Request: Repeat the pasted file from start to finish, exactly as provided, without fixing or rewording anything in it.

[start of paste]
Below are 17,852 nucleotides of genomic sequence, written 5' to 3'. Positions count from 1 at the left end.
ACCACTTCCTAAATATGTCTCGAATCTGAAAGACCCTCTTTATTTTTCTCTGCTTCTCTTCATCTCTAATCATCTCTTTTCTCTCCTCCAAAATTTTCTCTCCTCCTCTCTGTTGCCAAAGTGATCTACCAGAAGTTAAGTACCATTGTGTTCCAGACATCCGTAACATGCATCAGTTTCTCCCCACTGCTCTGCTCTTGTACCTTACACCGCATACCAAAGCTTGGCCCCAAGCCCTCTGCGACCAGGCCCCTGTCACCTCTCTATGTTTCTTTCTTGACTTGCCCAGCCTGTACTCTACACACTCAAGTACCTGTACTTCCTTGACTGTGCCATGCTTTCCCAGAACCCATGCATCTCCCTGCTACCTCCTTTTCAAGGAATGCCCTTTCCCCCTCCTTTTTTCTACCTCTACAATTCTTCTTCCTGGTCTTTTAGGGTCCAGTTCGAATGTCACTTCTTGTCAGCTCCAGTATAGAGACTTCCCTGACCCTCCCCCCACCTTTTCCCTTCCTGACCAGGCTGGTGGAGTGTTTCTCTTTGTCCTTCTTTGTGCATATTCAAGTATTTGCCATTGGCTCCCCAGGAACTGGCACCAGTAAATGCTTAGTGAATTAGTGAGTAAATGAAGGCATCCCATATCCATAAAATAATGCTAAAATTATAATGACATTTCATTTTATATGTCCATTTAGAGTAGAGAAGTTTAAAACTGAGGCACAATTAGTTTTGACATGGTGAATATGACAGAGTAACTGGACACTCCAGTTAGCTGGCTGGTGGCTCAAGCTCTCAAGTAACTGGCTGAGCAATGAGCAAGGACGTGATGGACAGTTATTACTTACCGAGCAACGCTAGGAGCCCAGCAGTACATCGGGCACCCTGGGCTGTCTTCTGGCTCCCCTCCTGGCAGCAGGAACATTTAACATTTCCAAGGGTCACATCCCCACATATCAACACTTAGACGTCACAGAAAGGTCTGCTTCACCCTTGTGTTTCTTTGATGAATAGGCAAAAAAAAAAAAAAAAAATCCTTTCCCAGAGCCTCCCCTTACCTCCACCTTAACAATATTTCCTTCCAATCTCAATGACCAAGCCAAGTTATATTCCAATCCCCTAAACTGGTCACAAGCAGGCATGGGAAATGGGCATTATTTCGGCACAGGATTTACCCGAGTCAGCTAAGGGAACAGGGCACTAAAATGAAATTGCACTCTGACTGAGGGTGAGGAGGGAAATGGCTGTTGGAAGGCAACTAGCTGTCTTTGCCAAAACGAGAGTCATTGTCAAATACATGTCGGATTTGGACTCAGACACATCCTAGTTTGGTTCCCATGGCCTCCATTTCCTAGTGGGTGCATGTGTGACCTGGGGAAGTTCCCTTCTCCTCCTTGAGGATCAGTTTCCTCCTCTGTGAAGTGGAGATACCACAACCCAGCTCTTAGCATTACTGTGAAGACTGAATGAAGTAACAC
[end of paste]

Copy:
Below are 17,852 nucleotides of genomic sequence, written 5' to 3'. Positions count from 1 at the left end.
ACCACTTCCTAAATATGTCTCGAATCTGAAAGACCCTCTTTATTTTTCTCTGCTTCTCTTCATCTCTAATCATCTCTTTTCTCTCCTCCAAAATTTTCTCTCCTCCTCTCTGTTGCCAAAGTGATCTACCAGAAGTTAAGTACCATTGTGTTCCAGACATCCGTAACATGCATCAGTTTCTCCCCACTGCTCTGCTCTTGTACCTTACACCGCATACCAAAGCTTGGCCCCAAGCCCTCTGCGACCAGGCCCCTGTCACCTCTCTATGTTTCTTTCTTGACTTGCCCAGCCTGTACTCTACACACTCAAGTACCTGTACTTCCTTGACTGTGCCATGCTTTCCCAGAACCCATGCATCTCCCTGCTACCTCCTTTTCAAGGAATGCCCTTTCCCCCTCCTTTTTTCTACCTCTACAATTCTTCTTCCTGGTCTTTTAGGGTCCAGTTCGAATGTCACTTCTTGTCAGCTCCAGTATAGAGACTTCCCTGACCCTCCCCCCACCTTTTCCCTTCCTGACCAGGCTGGTGGAGTGTTTCTCTTTGTCCTTCTTTGTGCATATTCAAGTATTTGCCATTGGCTCCCCAGGAACTGGCACCAGTAAATGCTTAGTGAATTAGTGAGTAAATGAAGGCATCCCATATCCATAAAATAATGCTAAAATTATAATGACATTTCATTTTATATGTCCATTTAGAGTAGAGAAGTTTAAAACTGAGGCACAATTAGTTTTGACATGGTGAATATGACAGAGTAACTGGACACTCCAGTTAGCTGGCTGGTGGCTCAAGCTCTCAAGTAACTGGCTGAGCAATGAGCAAGGACGTGATGGACAGTTATTACTTACCGAGCAACGCTAGGAGCCCAGCAGTACATCGGGCACCCTGGGCTGTCTTCTGGCTCCCCTCCTGGCAGCAGGAACATTTAACATTTCCAAGGGTCACATCCCCACATATCAACACTTAGACGTCACAGAAAGGTCTGCTTCACCCTTGTGTTTCTTTGATGAATAGGCAAAAAAAAAAAAAAAAAATCCTTTCCCAGAGCCTCCCCTTACCTCCACCTTAACAATATTTCCTTCCAATCTCAATGACCAAGCCAAGTTATATTCCAATCCCCTAAACTGGTCACAAGCAGGCATGGGAAATGGGCATTATTTCGGCACAGGATTTACCCGAGTCAGCTAAGGGAACAGGGCACTAAAATGAAATTGCACTCTGACTGAGGGTGAGGAGGGAAATGGCTGTTGGAAGGCAACTAGCTGTCTTTGCCAAAACGAGAGTCATTGTCAAATACATGTCGGATTTGGACTCAGACACATCCTAGTTTGGTTCCCATGGCCTCCATTTCCTAGTGGGTGCATGTGTGACCTGGGGAAGTTCCCTTCTCCTCCTTGAGGATCAGTTTCCTCCTCTGTGAAGTGGAGATACCACAACCCAGCTCTTAGCATTACTGTGAAGACTGAATGAAGTAACAC